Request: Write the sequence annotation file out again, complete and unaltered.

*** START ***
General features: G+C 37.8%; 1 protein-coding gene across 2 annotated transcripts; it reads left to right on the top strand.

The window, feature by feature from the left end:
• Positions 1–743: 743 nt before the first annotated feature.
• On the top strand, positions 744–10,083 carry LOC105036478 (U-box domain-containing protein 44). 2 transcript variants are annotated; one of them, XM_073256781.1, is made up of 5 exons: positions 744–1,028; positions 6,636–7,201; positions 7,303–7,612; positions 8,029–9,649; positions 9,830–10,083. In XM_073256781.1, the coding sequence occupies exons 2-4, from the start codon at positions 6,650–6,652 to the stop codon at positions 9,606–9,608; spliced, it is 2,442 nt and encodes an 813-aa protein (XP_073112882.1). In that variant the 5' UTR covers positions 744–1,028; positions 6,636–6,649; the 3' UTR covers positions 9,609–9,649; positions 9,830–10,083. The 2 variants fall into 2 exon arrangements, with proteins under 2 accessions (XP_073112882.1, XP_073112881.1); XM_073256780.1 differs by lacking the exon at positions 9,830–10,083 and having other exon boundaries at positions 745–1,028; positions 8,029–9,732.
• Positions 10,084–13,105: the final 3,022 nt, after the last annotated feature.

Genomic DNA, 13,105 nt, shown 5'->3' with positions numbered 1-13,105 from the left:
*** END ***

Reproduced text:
General features: G+C 37.8%; 1 protein-coding gene across 2 annotated transcripts; it reads left to right on the top strand.

The window, feature by feature from the left end:
• Positions 1–743: 743 nt before the first annotated feature.
• On the top strand, positions 744–10,083 carry LOC105036478 (U-box domain-containing protein 44). 2 transcript variants are annotated; one of them, XM_073256781.1, is made up of 5 exons: positions 744–1,028; positions 6,636–7,201; positions 7,303–7,612; positions 8,029–9,649; positions 9,830–10,083. In XM_073256781.1, the coding sequence occupies exons 2-4, from the start codon at positions 6,650–6,652 to the stop codon at positions 9,606–9,608; spliced, it is 2,442 nt and encodes an 813-aa protein (XP_073112882.1). In that variant the 5' UTR covers positions 744–1,028; positions 6,636–6,649; the 3' UTR covers positions 9,609–9,649; positions 9,830–10,083. The 2 variants fall into 2 exon arrangements, with proteins under 2 accessions (XP_073112882.1, XP_073112881.1); XM_073256780.1 differs by lacking the exon at positions 9,830–10,083 and having other exon boundaries at positions 745–1,028; positions 8,029–9,732.
• Positions 10,084–13,105: the final 3,022 nt, after the last annotated feature.

Genomic DNA, 13,105 nt, shown 5'->3' with positions numbered 1-13,105 from the left: